If you would like to show off on your next (or first) safari, know the names of the “Little Five”, or see if you can spot them for real bragging rights. They are the Buffalo Weaver, Elephant Shrew, Leopard Tortoise, Ant Lion and the Rhino Beetle. Rather an odd assortment of animals, wouldn’t you say? So what do they have in common, and what makes them the “Little Five”? It’s all semantics really. Unlike the Big Five (so called not because of their size or rarity, but for being considered the most dangerous by the big game hunters, and therefore sadly, the most coveted trophies), the Little Five are simply a group of “other animals” that contain the names of the Big Five in their own: Buffalo Weaver, Elephant Shrew, Leopard Tortoise, Ant Lion and Rhino Beetle.
Buffalo Weavers are gregarious, highly social birds, but the least accomplished nest makers. Look for their large messy communal nests with side entrances facing different directions high in a tree – typically in a fork of branches. It is a large, rather untidy structure of twigs and coarse grasses. They are often found alongside buffaloes, feeding on the insects they stir up, hence the name.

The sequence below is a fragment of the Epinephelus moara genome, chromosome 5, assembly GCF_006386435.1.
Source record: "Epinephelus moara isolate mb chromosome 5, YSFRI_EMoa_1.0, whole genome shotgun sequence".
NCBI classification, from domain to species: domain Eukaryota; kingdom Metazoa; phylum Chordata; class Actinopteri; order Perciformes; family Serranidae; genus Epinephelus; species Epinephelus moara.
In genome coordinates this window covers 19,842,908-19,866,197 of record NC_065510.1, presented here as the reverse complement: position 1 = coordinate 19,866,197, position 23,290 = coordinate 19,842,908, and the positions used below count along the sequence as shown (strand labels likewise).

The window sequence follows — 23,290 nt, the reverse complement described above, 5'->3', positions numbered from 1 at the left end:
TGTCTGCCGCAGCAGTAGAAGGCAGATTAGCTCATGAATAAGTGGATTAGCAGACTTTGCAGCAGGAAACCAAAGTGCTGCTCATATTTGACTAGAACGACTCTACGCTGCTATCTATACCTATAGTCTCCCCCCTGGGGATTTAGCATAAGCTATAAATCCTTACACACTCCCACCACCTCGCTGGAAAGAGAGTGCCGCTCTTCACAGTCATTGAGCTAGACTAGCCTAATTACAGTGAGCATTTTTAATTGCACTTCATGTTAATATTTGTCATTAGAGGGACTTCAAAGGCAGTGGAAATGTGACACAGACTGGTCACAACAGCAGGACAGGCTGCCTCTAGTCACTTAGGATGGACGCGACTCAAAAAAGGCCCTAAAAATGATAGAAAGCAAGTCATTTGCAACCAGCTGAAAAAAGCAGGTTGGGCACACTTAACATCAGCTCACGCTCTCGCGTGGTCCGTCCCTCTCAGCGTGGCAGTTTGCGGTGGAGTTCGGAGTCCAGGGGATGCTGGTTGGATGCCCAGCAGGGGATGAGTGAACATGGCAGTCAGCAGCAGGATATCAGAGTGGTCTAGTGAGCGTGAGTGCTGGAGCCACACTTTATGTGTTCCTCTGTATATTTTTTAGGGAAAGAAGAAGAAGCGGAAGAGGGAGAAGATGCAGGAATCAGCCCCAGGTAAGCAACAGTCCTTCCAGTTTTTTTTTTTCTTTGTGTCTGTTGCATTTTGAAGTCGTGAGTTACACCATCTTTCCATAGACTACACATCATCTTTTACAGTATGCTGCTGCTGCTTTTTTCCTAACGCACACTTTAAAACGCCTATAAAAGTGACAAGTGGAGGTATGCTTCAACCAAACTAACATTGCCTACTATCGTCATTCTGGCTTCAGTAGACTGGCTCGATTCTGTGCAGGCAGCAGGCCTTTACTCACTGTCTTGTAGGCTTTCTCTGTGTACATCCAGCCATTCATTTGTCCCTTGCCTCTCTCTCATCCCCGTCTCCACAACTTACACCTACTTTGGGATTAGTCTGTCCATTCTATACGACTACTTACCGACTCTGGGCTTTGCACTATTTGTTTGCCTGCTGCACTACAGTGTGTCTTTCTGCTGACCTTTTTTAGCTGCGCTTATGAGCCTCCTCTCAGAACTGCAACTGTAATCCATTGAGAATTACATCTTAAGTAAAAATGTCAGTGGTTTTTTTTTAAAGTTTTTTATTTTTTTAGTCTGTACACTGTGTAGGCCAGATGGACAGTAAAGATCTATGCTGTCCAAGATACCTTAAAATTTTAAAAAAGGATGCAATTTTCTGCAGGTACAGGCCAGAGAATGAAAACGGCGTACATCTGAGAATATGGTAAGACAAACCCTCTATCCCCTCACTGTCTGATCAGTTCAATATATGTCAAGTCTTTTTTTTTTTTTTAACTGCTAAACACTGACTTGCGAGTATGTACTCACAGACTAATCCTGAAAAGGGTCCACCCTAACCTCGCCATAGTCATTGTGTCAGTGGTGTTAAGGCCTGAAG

Elephant Shrews are so named for their particularly elongated snouts. (Another way to distinguish shrews from mice, by the way, is by looking at their front feet: shrews have 5 clawed toes on each, and mice have only 4. Yes – it’s that easy!) However, the Elephant Shrew is not even a shrew at all, but rather a sengi – not closely related to any other group of living mammals. Many biologists currently include the elephant shrews in a new superorder, the Afrotheria, which encompasses several other distinctive African orders such as elephants, sea cows, hyraxes and aardvarks.
Leopard Tortoises are the fourth largest species of tortoise in the world, growing up to 2 feet long, and with typical adults weighing 40 – 50 pounds. Their name is derived from the black and yellow spots on their shells. In defense, they retract their feet and head into their shells. This often results in a hissing sound, probably due to the squeezing of air from the lungs as the limbs and head are retracted
Ant Lions (also known as “Doodlebugs”) resemble dragonflies, but are more fragile and very weak fliers. The larva dig pits in dry soil which is easy to shift. Starting with a circle on the ground, digging deeper and deeper, it spirals in toward the center. The dirt that is dug out is thrown out energetically with the head, creating a tiny funnel-shaped crater. They then prepare the sides of their pits with fine sand or soil particles, and bury themselves at the bottom so that only the head, with opened jaws, can be seen, and wait for their prey. Ants that fall into the funnel can’t climb out, and land in the jaws of the “lion”.
Rhino Beetles are among the largest on Earth. They get their name from the huge spikes on their heads, used by males in combat rather than for defense against predators. Measured by proportional strength, they are the strongest animals on the planet, because they can lift up to 1,000 times their own weight. Yes, an elephant can carry a lot more weight than a Rhino Beetle, but only up about 25% of its own.